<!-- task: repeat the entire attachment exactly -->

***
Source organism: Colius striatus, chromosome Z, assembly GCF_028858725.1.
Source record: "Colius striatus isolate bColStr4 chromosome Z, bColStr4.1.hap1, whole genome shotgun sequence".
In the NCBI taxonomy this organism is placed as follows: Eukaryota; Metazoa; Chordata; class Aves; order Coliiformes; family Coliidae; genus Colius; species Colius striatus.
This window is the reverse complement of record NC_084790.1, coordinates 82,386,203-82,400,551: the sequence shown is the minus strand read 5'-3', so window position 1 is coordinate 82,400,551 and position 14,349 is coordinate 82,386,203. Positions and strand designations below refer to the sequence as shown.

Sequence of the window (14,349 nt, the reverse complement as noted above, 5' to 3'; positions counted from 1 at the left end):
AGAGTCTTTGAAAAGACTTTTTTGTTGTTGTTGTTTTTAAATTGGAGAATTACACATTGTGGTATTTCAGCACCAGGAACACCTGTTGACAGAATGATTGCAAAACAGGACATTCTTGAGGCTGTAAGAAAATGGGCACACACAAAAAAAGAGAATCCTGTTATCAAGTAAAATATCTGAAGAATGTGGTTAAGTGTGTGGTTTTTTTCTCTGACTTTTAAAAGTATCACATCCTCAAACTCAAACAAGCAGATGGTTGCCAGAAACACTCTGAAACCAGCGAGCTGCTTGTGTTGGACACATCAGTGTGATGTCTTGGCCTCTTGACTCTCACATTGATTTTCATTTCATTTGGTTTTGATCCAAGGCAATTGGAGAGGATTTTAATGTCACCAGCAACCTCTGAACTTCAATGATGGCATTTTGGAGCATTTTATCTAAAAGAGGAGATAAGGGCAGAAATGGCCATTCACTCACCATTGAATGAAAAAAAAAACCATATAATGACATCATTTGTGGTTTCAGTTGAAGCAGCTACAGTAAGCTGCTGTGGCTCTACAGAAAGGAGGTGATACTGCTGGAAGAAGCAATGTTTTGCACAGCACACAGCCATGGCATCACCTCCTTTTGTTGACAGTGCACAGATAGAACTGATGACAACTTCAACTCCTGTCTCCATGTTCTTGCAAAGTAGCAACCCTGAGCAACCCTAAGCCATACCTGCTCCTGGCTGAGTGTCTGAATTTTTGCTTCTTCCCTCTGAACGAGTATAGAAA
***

Source organism: Colius striatus, chromosome Z, assembly GCF_028858725.1.
Source record: "Colius striatus isolate bColStr4 chromosome Z, bColStr4.1.hap1, whole genome shotgun sequence".
In the NCBI taxonomy this organism is placed as follows: Eukaryota; Metazoa; Chordata; class Aves; order Coliiformes; family Coliidae; genus Colius; species Colius striatus.
This window is the reverse complement of record NC_084790.1, coordinates 82,386,203-82,400,551: the sequence shown is the minus strand read 5'-3', so window position 1 is coordinate 82,400,551 and position 14,349 is coordinate 82,386,203. Positions and strand designations below refer to the sequence as shown.

Sequence of the window (14,349 nt, the reverse complement as noted above, 5' to 3'; positions counted from 1 at the left end):
AGAGTCTTTGAAAAGACTTTTTTGTTGTTGTTGTTTTTAAATTGGAGAATTACACATTGTGGTATTTCAGCACCAGGAACACCTGTTGACAGAATGATTGCAAAACAGGACATTCTTGAGGCTGTAAGAAAATGGGCACACACAAAAAAAGAGAATCCTGTTATCAAGTAAAATATCTGAAGAATGTGGTTAAGTGTGTGGTTTTTTTCTCTGACTTTTAAAAGTATCACATCCTCAAACTCAAACAAGCAGATGGTTGCCAGAAACACTCTGAAACCAGCGAGCTGCTTGTGTTGGACACATCAGTGTGATGTCTTGGCCTCTTGACTCTCACATTGATTTTCATTTCATTTGGTTTTGATCCAAGGCAATTGGAGAGGATTTTAATGTCACCAGCAACCTCTGAACTTCAATGATGGCATTTTGGAGCATTTTATCTAAAAGAGGAGATAAGGGCAGAAATGGCCATTCACTCACCATTGAATGAAAAAAAAAACCATATAATGACATCATTTGTGGTTTCAGTTGAAGCAGCTACAGTAAGCTGCTGTGGCTCTACAGAAAGGAGGTGATACTGCTGGAAGAAGCAATGTTTTGCACAGCACACAGCCATGGCATCACCTCCTTTTGTTGACAGTGCACAGATAGAACTGATGACAACTTCAACTCCTGTCTCCATGTTCTTGCAAAGTAGCAACCCTGAGCAACCCTAAGCCATACCTGCTCCTGGCTGAGTGTCTGAATTTTTGCTTCTTCCCTCTGAACGAGTATAGAAA